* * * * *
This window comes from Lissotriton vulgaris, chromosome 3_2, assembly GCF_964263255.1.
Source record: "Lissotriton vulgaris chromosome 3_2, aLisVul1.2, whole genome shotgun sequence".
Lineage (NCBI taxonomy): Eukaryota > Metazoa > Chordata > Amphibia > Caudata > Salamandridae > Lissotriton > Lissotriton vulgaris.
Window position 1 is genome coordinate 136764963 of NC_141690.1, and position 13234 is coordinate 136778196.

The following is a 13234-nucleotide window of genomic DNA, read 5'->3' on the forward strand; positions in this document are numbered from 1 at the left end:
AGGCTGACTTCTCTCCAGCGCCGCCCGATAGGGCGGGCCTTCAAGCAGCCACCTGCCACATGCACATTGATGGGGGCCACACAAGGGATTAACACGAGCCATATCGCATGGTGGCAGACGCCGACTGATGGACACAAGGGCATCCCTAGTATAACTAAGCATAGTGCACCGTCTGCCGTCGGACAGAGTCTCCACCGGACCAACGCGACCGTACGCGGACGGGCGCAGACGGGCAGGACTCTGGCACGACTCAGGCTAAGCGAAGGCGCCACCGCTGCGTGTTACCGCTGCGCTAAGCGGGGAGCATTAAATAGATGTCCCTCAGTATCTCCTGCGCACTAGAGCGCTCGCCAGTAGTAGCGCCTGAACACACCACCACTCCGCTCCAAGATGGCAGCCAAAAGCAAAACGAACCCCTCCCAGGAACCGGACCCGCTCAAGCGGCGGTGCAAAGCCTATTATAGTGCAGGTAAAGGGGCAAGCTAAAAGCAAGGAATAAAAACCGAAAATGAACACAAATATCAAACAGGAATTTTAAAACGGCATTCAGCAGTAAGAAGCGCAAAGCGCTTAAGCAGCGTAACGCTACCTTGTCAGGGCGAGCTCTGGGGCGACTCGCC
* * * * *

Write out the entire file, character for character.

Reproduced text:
This window comes from Lissotriton vulgaris, chromosome 3_2, assembly GCF_964263255.1.
Source record: "Lissotriton vulgaris chromosome 3_2, aLisVul1.2, whole genome shotgun sequence".
Lineage (NCBI taxonomy): Eukaryota > Metazoa > Chordata > Amphibia > Caudata > Salamandridae > Lissotriton > Lissotriton vulgaris.
Window position 1 is genome coordinate 136764963 of NC_141690.1, and position 13234 is coordinate 136778196.

The following is a 13234-nucleotide window of genomic DNA, read 5'->3' on the forward strand; positions in this document are numbered from 1 at the left end:
AGGCTGACTTCTCTCCAGCGCCGCCCGATAGGGCGGGCCTTCAAGCAGCCACCTGCCACATGCACATTGATGGGGGCCACACAAGGGATTAACACGAGCCATATCGCATGGTGGCAGACGCCGACTGATGGACACAAGGGCATCCCTAGTATAACTAAGCATAGTGCACCGTCTGCCGTCGGACAGAGTCTCCACCGGACCAACGCGACCGTACGCGGACGGGCGCAGACGGGCAGGACTCTGGCACGACTCAGGCTAAGCGAAGGCGCCACCGCTGCGTGTTACCGCTGCGCTAAGCGGGGAGCATTAAATAGATGTCCCTCAGTATCTCCTGCGCACTAGAGCGCTCGCCAGTAGTAGCGCCTGAACACACCACCACTCCGCTCCAAGATGGCAGCCAAAAGCAAAACGAACCCCTCCCAGGAACCGGACCCGCTCAAGCGGCGGTGCAAAGCCTATTATAGTGCAGGTAAAGGGGCAAGCTAAAAGCAAGGAATAAAAACCGAAAATGAACACAAATATCAAACAGGAATTTTAAAACGGCATTCAGCAGTAAGAAGCGCAAAGCGCTTAAGCAGCGTAACGCTACCTTGTCAGGGCGAGCTCTGGGGCGACTCGCC